Where possible, we support the integration of young people with physical and mental disabilities into regular Cub Scout Packs.
A special needs training conference is available to all Leaders, which is designed to:
- teach Leader strategies that can be used when working with young people with special needs.
- outline the implications of including young people with a disability into a Cub Pack.
- suggest modifications that can be made to the Cub Scout program
- explain the responsibility Leaders have to the whole Cub Pack.
Joining a Group
Before attending a Cub Pack meeting, parents should arrange to meet with the Group Leader and Section Leader. This provides time to discuss the child’s needs and medical issues. It also gives the Leader confidence to answer questions from other members of the Pack.
Leaders who have youth with a special need in their Cub Pack prepare their programs, taking care to include suitable activities and games. It may be necessary to modify some activities to include youth with special needs but there may also be some times where the youth with the special need has to withdraw from an activity or game. In some games the special needs youth can participate in a role such as time keeper or referee.
Achievement in the Scouting program is assessed on a “best of my ability” basis. In some cases, alternate challenges may have to be found, e.g. a youth who is paraplegic is not able to do a bush walk but may be able to do a canoe trip or a wheelchair hike.
Please note, however, that:
- Scouting cannot cater for all situations. In some cases a request to join may be denied.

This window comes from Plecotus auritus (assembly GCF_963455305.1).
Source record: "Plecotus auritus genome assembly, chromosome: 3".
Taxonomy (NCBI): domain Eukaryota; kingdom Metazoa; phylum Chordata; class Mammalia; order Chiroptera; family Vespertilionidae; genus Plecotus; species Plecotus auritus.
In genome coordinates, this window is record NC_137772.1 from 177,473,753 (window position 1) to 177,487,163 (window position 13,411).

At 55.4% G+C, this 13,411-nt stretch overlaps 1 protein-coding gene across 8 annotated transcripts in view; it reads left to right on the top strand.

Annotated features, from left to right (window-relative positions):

- Not all Leaders are confident to look after a youth with a special need.
- Not all Groups or Sections have sufficient Leaders to provide extra attention to a youth with a special need.
- Not all Scout halls have suitable facilities to cater for specific special needs.
There are a number of Special Needs Scout Groups in NSW, including 1st Cooks Hill in Newcastle, Bangor Kangaroos in Sutherland Shire, 1st Cromehurst in Ku-ring-gai and Campbelltown Ghost.
“Agoonoree” is an extension of “Agoon”, a term originally coined by Scouts from The Netherlands and derived from the Greek word, “agon”, which means a struggle or special effort to work for something special. The first Agoon was held in The Netherlands in 1949 and the second Agoon was held in the United Kingdom in 1958.
The Agoonoree provides an opportunity for ALL scouts and guides, and especially those with special needs, to gather and enjoy a wide range of activities and make new friends.
The NSW Agoonoree is held every year for NSW scouts and guides, and open to ALL members throughout Australia and overseas. Agoonorees are also held overseas, including the Asia-Pacific Region, and are open to Scouts with special needs from Australia.
It is important for parents of a child with special needs to communicate openly with the Leader and to encourage their child to be involved as much as possible. Parents may be requested to provide additional assistance when required.
Our Leaders are all volunteers – they need your support in order to make Scouting fun for all young people in the Cub Pack.